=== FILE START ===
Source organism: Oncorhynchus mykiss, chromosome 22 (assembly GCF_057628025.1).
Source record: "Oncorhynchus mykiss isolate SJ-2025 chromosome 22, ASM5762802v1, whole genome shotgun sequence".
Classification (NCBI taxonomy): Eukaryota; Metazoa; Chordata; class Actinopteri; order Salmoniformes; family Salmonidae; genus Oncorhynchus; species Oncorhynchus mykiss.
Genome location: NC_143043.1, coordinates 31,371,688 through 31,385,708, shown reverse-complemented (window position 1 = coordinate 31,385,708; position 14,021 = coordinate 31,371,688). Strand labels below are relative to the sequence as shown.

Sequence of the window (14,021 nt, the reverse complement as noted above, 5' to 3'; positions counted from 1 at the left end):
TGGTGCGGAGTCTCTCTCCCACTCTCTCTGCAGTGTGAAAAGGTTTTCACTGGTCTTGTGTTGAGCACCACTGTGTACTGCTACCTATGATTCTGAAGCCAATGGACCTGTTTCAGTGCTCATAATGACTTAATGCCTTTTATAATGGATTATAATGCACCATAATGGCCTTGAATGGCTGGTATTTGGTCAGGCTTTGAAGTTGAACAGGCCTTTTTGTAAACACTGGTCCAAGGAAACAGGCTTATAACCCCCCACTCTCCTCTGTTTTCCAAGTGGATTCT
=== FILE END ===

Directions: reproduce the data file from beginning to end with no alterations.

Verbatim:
Source organism: Oncorhynchus mykiss, chromosome 22 (assembly GCF_057628025.1).
Source record: "Oncorhynchus mykiss isolate SJ-2025 chromosome 22, ASM5762802v1, whole genome shotgun sequence".
Classification (NCBI taxonomy): Eukaryota; Metazoa; Chordata; class Actinopteri; order Salmoniformes; family Salmonidae; genus Oncorhynchus; species Oncorhynchus mykiss.
Genome location: NC_143043.1, coordinates 31,371,688 through 31,385,708, shown reverse-complemented (window position 1 = coordinate 31,385,708; position 14,021 = coordinate 31,371,688). Strand labels below are relative to the sequence as shown.

Sequence of the window (14,021 nt, the reverse complement as noted above, 5' to 3'; positions counted from 1 at the left end):
TGGTGCGGAGTCTCTCTCCCACTCTCTCTGCAGTGTGAAAAGGTTTTCACTGGTCTTGTGTTGAGCACCACTGTGTACTGCTACCTATGATTCTGAAGCCAATGGACCTGTTTCAGTGCTCATAATGACTTAATGCCTTTTATAATGGATTATAATGCACCATAATGGCCTTGAATGGCTGGTATTTGGTCAGGCTTTGAAGTTGAACAGGCCTTTTTGTAAACACTGGTCCAAGGAAACAGGCTTATAACCCCCCACTCTCCTCTGTTTTCCAAGTGGATTCT